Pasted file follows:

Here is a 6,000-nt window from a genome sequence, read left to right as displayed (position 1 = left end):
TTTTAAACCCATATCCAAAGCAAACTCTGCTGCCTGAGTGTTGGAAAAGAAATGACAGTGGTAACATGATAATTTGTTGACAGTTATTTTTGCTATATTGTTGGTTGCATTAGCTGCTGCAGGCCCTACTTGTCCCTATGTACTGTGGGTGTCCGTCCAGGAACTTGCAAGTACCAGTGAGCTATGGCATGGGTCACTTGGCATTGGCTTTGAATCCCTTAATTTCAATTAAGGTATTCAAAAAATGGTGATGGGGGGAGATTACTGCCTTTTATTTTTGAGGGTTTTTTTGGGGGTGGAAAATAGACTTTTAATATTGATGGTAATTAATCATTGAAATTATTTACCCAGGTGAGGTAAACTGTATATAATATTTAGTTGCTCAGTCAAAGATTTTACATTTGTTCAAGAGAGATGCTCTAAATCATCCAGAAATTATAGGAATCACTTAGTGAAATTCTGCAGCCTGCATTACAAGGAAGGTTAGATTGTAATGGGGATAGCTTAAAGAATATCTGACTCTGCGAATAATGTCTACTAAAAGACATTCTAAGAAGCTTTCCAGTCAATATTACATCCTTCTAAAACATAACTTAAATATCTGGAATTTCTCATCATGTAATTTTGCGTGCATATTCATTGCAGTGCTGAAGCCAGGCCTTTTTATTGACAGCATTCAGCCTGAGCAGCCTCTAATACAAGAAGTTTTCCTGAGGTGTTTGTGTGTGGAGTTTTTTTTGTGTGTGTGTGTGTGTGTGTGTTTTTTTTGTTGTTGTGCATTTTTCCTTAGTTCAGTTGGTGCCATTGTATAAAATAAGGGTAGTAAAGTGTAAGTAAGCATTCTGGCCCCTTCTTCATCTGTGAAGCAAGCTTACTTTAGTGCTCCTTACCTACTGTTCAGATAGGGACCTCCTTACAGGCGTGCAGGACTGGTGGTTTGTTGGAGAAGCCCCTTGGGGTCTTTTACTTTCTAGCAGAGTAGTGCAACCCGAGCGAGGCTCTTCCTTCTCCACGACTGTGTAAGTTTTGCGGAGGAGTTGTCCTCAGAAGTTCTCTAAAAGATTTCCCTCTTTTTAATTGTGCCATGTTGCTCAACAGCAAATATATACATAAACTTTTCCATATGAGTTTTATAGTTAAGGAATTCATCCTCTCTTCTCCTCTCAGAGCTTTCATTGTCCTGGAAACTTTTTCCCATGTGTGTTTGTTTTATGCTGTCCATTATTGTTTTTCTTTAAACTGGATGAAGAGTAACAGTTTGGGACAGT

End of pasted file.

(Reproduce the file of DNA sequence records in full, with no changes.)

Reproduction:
Here is a 6,000-nt window from a genome sequence, read left to right as displayed (position 1 = left end):
TTTTAAACCCATATCCAAAGCAAACTCTGCTGCCTGAGTGTTGGAAAAGAAATGACAGTGGTAACATGATAATTTGTTGACAGTTATTTTTGCTATATTGTTGGTTGCATTAGCTGCTGCAGGCCCTACTTGTCCCTATGTACTGTGGGTGTCCGTCCAGGAACTTGCAAGTACCAGTGAGCTATGGCATGGGTCACTTGGCATTGGCTTTGAATCCCTTAATTTCAATTAAGGTATTCAAAAAATGGTGATGGGGGGAGATTACTGCCTTTTATTTTTGAGGGTTTTTTTGGGGGTGGAAAATAGACTTTTAATATTGATGGTAATTAATCATTGAAATTATTTACCCAGGTGAGGTAAACTGTATATAATATTTAGTTGCTCAGTCAAAGATTTTACATTTGTTCAAGAGAGATGCTCTAAATCATCCAGAAATTATAGGAATCACTTAGTGAAATTCTGCAGCCTGCATTACAAGGAAGGTTAGATTGTAATGGGGATAGCTTAAAGAATATCTGACTCTGCGAATAATGTCTACTAAAAGACATTCTAAGAAGCTTTCCAGTCAATATTACATCCTTCTAAAACATAACTTAAATATCTGGAATTTCTCATCATGTAATTTTGCGTGCATATTCATTGCAGTGCTGAAGCCAGGCCTTTTTATTGACAGCATTCAGCCTGAGCAGCCTCTAATACAAGAAGTTTTCCTGAGGTGTTTGTGTGTGGAGTTTTTTTTGTGTGTGTGTGTGTGTGTGTGTTTTTTTTGTTGTTGTGCATTTTTCCTTAGTTCAGTTGGTGCCATTGTATAAAATAAGGGTAGTAAAGTGTAAGTAAGCATTCTGGCCCCTTCTTCATCTGTGAAGCAAGCTTACTTTAGTGCTCCTTACCTACTGTTCAGATAGGGACCTCCTTACAGGCGTGCAGGACTGGTGGTTTGTTGGAGAAGCCCCTTGGGGTCTTTTACTTTCTAGCAGAGTAGTGCAACCCGAGCGAGGCTCTTCCTTCTCCACGACTGTGTAAGTTTTGCGGAGGAGTTGTCCTCAGAAGTTCTCTAAAAGATTTCCCTCTTTTTAATTGTGCCATGTTGCTCAACAGCAAATATATACATAAACTTTTCCATATGAGTTTTATAGTTAAGGAATTCATCCTCTCTTCTCCTCTCAGAGCTTTCATTGTCCTGGAAACTTTTTCCCATGTGTGTTTGTTTTATGCTGTCCATTATTGTTTTTCTTTAAACTGGATGAAGAGTAACAGTTTGGGACAGT